Allow me to begin by thanking the panellists for their insightful contributions. Integrating gender perspectives into military planning is indeed an aspect of the WPS Agenda which requires increased attention. Incorporating gender perspectives is integral to responding to the gendered dimensions of conflict, while also increasing military effectiveness.
Informed by our own experience of the importance of gender considerations in military operations, the Norwegian Armed Forces have created gender advisor positions dedicated to implementing the WPS Agenda in military planning. Last year, it was announced that eight additional gender advisors would be appointed at the regiment level to support the integration of gender perspectives. It is our view that integrating gender in military planning leads to concrete results on the ground. Failure to do so opens us up to significant operational risk: we therefore have everything to gain by delivering on this, and nothing to lose.
Last month, Norway launched its fifth National Action Plan on Women, Peace and Security. This new Action Plan was prepared by six different ministries, facilitating coordination on a wider array of issues compared to previous plans. Our long experience with National Action Plans has shown that examining gender and WPS through a wider lens is key to a more profound impact both nationally and internationally.
For over seventeen years, Norway has undertaken significant efforts to implement the WPS Agenda. Yet, since the development of our first National Action Plan in 2006, the world has changed significantly. We have witnessed global backsliding on gender equality, with women and girls around the world fighting for rights their parents and grandparents were awarded decades prior.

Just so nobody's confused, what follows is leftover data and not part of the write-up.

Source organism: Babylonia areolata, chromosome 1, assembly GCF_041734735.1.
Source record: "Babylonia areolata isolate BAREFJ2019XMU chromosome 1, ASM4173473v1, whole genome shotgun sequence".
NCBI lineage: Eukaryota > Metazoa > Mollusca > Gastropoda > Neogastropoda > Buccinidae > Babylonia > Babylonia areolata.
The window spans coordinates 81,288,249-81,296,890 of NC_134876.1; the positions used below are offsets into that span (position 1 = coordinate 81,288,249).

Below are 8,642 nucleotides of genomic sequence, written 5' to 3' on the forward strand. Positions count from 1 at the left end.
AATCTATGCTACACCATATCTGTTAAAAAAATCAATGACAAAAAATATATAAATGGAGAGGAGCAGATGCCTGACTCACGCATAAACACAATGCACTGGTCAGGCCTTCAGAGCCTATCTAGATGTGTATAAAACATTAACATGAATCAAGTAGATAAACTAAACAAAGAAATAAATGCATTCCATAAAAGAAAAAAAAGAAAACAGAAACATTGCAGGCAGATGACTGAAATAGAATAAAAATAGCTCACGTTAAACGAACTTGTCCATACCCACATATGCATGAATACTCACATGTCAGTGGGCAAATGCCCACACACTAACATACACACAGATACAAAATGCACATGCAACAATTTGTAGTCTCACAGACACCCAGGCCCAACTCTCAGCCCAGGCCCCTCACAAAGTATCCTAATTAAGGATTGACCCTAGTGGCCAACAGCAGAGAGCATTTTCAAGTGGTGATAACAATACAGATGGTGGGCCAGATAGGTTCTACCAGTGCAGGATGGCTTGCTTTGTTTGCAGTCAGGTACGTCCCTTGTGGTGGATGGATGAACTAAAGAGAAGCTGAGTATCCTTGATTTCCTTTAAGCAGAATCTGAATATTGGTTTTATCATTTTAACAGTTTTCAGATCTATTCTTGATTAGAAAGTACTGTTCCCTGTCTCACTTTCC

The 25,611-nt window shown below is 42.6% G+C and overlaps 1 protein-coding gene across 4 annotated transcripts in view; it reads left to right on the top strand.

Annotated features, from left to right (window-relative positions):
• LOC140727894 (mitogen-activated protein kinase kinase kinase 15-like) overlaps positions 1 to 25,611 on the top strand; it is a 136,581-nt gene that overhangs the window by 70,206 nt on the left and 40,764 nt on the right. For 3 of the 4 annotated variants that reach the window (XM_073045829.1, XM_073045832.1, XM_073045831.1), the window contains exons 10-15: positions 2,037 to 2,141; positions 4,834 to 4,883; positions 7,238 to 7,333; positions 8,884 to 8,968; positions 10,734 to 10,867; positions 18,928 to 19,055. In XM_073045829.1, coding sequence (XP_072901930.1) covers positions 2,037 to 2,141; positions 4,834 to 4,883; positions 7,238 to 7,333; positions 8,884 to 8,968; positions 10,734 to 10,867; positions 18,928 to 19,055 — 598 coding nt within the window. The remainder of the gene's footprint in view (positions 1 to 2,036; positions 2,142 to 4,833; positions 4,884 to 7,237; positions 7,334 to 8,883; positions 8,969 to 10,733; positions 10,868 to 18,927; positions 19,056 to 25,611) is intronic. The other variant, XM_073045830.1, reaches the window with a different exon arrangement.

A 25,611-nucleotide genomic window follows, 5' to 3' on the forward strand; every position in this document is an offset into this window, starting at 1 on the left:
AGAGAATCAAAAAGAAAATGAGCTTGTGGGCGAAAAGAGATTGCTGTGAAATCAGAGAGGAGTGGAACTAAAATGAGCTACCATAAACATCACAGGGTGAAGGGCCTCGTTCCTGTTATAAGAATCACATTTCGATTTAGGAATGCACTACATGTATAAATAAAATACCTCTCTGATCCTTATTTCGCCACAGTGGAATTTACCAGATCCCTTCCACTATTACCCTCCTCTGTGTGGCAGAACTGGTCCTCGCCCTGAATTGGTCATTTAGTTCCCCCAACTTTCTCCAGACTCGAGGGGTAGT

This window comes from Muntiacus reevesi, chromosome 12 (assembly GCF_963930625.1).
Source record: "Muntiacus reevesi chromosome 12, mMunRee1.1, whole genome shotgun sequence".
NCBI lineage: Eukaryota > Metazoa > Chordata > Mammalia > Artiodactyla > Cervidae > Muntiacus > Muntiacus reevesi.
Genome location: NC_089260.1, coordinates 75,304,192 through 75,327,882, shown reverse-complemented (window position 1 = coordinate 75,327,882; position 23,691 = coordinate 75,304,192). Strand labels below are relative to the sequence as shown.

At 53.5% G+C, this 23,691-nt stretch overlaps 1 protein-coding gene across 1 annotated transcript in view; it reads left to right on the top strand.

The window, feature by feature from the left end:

At the same time, the significance of the WPS Agenda has never been clearer. The events currently unfolding in Ukraine following Russia’s illegal invasion have confirmed – like so many wars have done before – that conflict impacts women and men differently. The war has also provided further proof that women are indispensable to Ukraine’s response to Russia’s aggression: Ukrainian women have played a key role on the frontlines, as first-responders, as human rights defenders, as peacebuilders, and much more.
We commend Ukraine’s efforts to revise their National Action Plan to reflect these experiences. We hope that this signals the practical relevance of the WPS Agenda to the rest of the international community, not least during wartime. Allow me to repeat once again that failure to integrate gender perspectives and to implement the WPS Agenda is a security risk that we cannot afford to take.
The Norwegian Armed Forces have enjoyed occupational equality for almost forty years. We are proud to have introduced universal conscription in 2015, making us the first country in the world to conscript women on the same formal terms as men. At the same time, we are under no illusion that our work on WPS and gender equality is over.
While this Security Dialogue is largely dedicated to taking stock of progress, it is our duty to also reflect on how far we have left to go. Norway introduced gender advisors to our Armed Forces precisely because our current efforts were inadequate. Despite equal access to all positions within the Armed Forces, Norwegian women still face significant social and practical barriers to reaching the highest echelons of leadership. In order to achieve full gender equality in the security sector, we must initiate a transformative change in social attitudes, including in how we think about gender equality, and about integrating gender perspectives in our defense structures. This is the only path to women’s full, equal and meaningful participation in the security sector; and the only path to achieving security and stability in the OSCE region.